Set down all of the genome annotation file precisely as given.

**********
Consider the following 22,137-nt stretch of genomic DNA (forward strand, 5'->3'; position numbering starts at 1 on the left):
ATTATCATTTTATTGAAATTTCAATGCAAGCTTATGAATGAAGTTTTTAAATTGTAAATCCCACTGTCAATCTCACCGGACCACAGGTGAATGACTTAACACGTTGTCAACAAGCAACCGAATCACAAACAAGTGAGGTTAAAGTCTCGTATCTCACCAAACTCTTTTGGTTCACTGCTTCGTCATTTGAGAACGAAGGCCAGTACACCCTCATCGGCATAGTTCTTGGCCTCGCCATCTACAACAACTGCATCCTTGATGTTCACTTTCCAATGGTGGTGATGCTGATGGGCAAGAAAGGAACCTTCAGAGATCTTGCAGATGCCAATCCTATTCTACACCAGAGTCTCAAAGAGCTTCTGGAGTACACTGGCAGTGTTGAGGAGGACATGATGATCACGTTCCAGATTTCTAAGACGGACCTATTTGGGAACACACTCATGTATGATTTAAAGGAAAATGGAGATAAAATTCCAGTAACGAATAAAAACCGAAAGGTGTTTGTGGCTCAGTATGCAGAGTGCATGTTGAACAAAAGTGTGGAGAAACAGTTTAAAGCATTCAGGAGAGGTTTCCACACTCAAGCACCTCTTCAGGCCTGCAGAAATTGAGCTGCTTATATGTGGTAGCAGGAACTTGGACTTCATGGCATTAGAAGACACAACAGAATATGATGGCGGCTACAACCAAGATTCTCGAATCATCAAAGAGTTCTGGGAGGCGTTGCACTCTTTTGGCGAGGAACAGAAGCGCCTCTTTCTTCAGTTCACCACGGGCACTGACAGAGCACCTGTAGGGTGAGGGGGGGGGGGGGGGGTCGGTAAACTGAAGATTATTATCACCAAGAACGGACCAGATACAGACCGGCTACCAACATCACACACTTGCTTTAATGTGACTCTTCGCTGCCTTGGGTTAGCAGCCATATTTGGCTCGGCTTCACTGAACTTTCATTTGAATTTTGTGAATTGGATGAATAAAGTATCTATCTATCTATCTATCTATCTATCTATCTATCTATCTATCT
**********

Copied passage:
Consider the following 22,137-nt stretch of genomic DNA (forward strand, 5'->3'; position numbering starts at 1 on the left):
ATTATCATTTTATTGAAATTTCAATGCAAGCTTATGAATGAAGTTTTTAAATTGTAAATCCCACTGTCAATCTCACCGGACCACAGGTGAATGACTTAACACGTTGTCAACAAGCAACCGAATCACAAACAAGTGAGGTTAAAGTCTCGTATCTCACCAAACTCTTTTGGTTCACTGCTTCGTCATTTGAGAACGAAGGCCAGTACACCCTCATCGGCATAGTTCTTGGCCTCGCCATCTACAACAACTGCATCCTTGATGTTCACTTTCCAATGGTGGTGATGCTGATGGGCAAGAAAGGAACCTTCAGAGATCTTGCAGATGCCAATCCTATTCTACACCAGAGTCTCAAAGAGCTTCTGGAGTACACTGGCAGTGTTGAGGAGGACATGATGATCACGTTCCAGATTTCTAAGACGGACCTATTTGGGAACACACTCATGTATGATTTAAAGGAAAATGGAGATAAAATTCCAGTAACGAATAAAAACCGAAAGGTGTTTGTGGCTCAGTATGCAGAGTGCATGTTGAACAAAAGTGTGGAGAAACAGTTTAAAGCATTCAGGAGAGGTTTCCACACTCAAGCACCTCTTCAGGCCTGCAGAAATTGAGCTGCTTATATGTGGTAGCAGGAACTTGGACTTCATGGCATTAGAAGACACAACAGAATATGATGGCGGCTACAACCAAGATTCTCGAATCATCAAAGAGTTCTGGGAGGCGTTGCACTCTTTTGGCGAGGAACAGAAGCGCCTCTTTCTTCAGTTCACCACGGGCACTGACAGAGCACCTGTAGGGTGAGGGGGGGGGGGGGGGGTCGGTAAACTGAAGATTATTATCACCAAGAACGGACCAGATACAGACCGGCTACCAACATCACACACTTGCTTTAATGTGACTCTTCGCTGCCTTGGGTTAGCAGCCATATTTGGCTCGGCTTCACTGAACTTTCATTTGAATTTTGTGAATTGGATGAATAAAGTATCTATCTATCTATCTATCTATCTATCTATCTATCTATCTATCT